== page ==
Shop of the present

A funny thing happened on the way to the Metro RFID shop of the future yesterday. For a number of perfectly valid reasons, as I arrived in Düsseldorf I took a taxi to the only fragment of address I had – namely the above, which I knew was situated in a suburb called Neuss. Before long we pulled up at what appeared to be a hypermarket. “Shop of the future,” I thought. “I wonder what’s inside.” So I paid off the cab and waved him on his way. After a few minutes of walking around, the truth dawned. This *was* a hypermarket, absolutely of the present. All rather surreal – or rather, real, when I was expecting pretend. It wasn’t a problem – very kindly, the store manager (I sat in his office like a kid who’s lost his mum) sorted me another taxi and I was on my way.

RFID turns out to be a lot more simple, interesting and complex than I previously understood. Simple – it is no more or less than a standardised code that can be attached to any object and thus linked to a piece of data, somewhere. Interesting – from a philosophical standpoint, we have seen a major evolution of our understanding of data with the arrival of XML – again a simple construct but which enables data to know something about itself. RFID extends this concept into the physical world, enabling a wealth of innovation to be built on it. Complex – nobody knows exactly where this takes us, and there will be a number of technological, practical, and even socio-political challenges to be faced along the way. For the moment there is time to consider all of these things as the technology is not quite yet mainstream. RFID tags still cost about 30 cents each, which is prohibitive for many applications, and the scanners and other kit items are a long way from being commodity items.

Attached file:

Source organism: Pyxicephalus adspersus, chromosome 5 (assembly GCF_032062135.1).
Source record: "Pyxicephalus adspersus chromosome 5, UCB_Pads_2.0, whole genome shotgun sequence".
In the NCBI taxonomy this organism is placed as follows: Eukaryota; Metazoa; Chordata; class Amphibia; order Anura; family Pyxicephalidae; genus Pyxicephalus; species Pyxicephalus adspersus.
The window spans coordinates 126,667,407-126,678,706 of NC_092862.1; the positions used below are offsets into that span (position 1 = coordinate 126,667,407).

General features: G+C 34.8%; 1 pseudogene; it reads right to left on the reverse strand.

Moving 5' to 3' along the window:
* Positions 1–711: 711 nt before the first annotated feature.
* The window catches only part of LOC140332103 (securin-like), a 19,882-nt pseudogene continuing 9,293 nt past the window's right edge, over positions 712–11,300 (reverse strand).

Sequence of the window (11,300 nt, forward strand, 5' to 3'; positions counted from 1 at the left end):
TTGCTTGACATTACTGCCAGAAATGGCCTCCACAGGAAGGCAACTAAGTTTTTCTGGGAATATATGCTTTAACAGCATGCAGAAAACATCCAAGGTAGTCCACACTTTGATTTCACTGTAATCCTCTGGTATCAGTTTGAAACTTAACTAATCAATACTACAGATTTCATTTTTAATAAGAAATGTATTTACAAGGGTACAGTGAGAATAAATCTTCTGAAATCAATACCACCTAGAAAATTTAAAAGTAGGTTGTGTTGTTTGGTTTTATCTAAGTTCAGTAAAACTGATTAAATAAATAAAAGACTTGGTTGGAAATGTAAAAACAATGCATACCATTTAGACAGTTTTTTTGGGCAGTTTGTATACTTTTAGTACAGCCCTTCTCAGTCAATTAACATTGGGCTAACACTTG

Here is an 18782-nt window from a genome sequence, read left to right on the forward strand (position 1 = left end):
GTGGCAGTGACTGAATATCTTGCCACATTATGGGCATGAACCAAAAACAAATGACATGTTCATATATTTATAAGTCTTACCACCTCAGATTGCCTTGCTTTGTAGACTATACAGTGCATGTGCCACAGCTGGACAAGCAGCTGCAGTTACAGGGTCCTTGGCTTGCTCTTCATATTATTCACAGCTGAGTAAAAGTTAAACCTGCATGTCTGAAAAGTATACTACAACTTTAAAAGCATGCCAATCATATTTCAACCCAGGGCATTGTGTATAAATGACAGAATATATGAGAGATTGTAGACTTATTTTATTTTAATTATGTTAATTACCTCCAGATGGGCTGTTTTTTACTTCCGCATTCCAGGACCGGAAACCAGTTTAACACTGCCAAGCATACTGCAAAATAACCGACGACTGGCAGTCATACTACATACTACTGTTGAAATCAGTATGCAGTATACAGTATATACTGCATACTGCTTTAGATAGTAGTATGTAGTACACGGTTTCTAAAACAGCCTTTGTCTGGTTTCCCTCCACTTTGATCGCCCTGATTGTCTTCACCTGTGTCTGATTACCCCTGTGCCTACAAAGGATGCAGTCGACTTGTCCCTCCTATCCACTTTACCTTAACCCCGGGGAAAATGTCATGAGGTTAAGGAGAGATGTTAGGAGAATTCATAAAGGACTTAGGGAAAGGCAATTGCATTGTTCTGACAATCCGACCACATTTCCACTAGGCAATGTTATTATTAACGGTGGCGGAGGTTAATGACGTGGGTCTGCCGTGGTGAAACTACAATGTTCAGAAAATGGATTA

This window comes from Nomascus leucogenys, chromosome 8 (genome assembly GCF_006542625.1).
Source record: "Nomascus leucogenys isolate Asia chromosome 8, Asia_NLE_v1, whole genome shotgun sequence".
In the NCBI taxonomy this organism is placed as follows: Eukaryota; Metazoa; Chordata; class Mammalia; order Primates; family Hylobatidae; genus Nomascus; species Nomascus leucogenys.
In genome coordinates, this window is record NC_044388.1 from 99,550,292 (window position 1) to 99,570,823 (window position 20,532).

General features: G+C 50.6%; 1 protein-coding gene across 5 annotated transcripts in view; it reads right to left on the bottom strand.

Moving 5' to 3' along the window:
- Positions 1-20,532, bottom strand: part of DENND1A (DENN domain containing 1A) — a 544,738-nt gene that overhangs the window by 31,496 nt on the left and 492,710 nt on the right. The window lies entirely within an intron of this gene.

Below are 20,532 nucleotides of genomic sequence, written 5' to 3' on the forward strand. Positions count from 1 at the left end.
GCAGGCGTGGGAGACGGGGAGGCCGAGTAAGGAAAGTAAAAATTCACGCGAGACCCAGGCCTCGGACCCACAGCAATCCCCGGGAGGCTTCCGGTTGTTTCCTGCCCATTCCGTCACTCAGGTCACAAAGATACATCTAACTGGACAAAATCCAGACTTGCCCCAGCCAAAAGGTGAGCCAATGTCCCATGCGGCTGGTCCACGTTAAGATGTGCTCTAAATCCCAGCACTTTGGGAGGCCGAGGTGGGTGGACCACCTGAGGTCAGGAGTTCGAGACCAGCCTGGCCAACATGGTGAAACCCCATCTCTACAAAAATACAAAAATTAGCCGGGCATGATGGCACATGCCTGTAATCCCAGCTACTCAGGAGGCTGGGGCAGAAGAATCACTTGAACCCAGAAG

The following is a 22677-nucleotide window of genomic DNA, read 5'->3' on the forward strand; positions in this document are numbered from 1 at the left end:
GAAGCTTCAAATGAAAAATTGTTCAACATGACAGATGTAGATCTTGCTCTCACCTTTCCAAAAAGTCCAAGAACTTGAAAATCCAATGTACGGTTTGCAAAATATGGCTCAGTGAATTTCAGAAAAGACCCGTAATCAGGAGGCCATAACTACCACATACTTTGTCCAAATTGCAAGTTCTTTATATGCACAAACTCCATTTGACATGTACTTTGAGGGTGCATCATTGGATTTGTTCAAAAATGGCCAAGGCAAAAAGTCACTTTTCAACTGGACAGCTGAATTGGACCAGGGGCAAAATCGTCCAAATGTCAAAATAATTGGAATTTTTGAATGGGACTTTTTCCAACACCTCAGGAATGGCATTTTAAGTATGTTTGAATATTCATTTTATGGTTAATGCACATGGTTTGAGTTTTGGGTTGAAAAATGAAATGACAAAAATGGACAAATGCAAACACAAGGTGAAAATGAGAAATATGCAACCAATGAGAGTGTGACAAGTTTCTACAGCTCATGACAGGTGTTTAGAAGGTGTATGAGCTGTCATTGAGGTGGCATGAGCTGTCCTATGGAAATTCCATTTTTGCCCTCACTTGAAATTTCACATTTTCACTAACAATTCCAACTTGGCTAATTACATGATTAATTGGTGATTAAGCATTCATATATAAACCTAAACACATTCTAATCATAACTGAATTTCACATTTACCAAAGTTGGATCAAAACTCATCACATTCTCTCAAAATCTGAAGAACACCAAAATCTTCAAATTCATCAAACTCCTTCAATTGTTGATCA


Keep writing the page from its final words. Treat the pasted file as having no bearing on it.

Retail is currently leading the way, but my guess is that the first opportunities lie in other domains – tagging of tapes and optical disks for more efficient archiving, for example, tagging of fine arts and museum items to simplify inventory taking, maintenance of asset registers by medium and large organisations (as anyone who’s had to crawl around under a delivery of 50 tables, label them up and log their asset numbers will understand). Easy-to-access information about poisons, solvents and so on. Ski passes. Recorded delivery and restitution of lost parcels. Military procurement. Drug labelling. The possibilities are endless. The challenges are endless too – not just integration and data cleaning but security, civil rights, the power of the major corporations, fraud, misuse and so on. The important thing at this stage is to be informed.

Shop of the present

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